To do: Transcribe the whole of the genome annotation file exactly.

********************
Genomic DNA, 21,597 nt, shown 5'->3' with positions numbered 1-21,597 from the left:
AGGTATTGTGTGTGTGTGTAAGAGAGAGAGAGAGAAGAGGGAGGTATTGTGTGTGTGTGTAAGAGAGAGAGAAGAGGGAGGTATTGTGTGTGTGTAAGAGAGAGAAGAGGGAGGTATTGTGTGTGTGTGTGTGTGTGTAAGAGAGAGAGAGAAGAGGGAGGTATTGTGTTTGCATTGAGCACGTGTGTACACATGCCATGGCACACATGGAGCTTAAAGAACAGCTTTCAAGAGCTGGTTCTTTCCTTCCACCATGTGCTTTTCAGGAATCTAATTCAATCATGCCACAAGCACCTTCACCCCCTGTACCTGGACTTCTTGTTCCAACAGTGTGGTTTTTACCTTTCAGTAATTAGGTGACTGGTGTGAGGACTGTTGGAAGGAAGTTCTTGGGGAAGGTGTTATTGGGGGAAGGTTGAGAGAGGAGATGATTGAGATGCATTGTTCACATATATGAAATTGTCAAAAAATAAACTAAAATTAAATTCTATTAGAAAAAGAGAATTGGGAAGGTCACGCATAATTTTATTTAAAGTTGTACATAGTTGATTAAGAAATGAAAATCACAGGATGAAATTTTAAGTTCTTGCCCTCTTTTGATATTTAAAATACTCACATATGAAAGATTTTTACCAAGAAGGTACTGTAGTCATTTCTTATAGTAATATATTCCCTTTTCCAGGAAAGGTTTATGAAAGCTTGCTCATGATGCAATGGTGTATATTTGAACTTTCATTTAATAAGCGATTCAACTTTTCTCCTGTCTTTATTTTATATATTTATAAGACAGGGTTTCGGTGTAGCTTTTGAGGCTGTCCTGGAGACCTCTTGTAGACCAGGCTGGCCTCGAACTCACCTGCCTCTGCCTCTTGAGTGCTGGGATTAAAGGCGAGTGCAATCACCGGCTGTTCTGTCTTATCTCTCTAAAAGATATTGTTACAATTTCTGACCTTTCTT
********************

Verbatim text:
Genomic DNA, 21,597 nt, shown 5'->3' with positions numbered 1-21,597 from the left:
AGGTATTGTGTGTGTGTGTAAGAGAGAGAGAGAGAAGAGGGAGGTATTGTGTGTGTGTGTAAGAGAGAGAGAAGAGGGAGGTATTGTGTGTGTGTAAGAGAGAGAAGAGGGAGGTATTGTGTGTGTGTGTGTGTGTGTAAGAGAGAGAGAGAAGAGGGAGGTATTGTGTTTGCATTGAGCACGTGTGTACACATGCCATGGCACACATGGAGCTTAAAGAACAGCTTTCAAGAGCTGGTTCTTTCCTTCCACCATGTGCTTTTCAGGAATCTAATTCAATCATGCCACAAGCACCTTCACCCCCTGTACCTGGACTTCTTGTTCCAACAGTGTGGTTTTTACCTTTCAGTAATTAGGTGACTGGTGTGAGGACTGTTGGAAGGAAGTTCTTGGGGAAGGTGTTATTGGGGGAAGGTTGAGAGAGGAGATGATTGAGATGCATTGTTCACATATATGAAATTGTCAAAAAATAAACTAAAATTAAATTCTATTAGAAAAAGAGAATTGGGAAGGTCACGCATAATTTTATTTAAAGTTGTACATAGTTGATTAAGAAATGAAAATCACAGGATGAAATTTTAAGTTCTTGCCCTCTTTTGATATTTAAAATACTCACATATGAAAGATTTTTACCAAGAAGGTACTGTAGTCATTTCTTATAGTAATATATTCCCTTTTCCAGGAAAGGTTTATGAAAGCTTGCTCATGATGCAATGGTGTATATTTGAACTTTCATTTAATAAGCGATTCAACTTTTCTCCTGTCTTTATTTTATATATTTATAAGACAGGGTTTCGGTGTAGCTTTTGAGGCTGTCCTGGAGACCTCTTGTAGACCAGGCTGGCCTCGAACTCACCTGCCTCTGCCTCTTGAGTGCTGGGATTAAAGGCGAGTGCAATCACCGGCTGTTCTGTCTTATCTCTCTAAAAGATATTGTTACAATTTCTGACCTTTCTT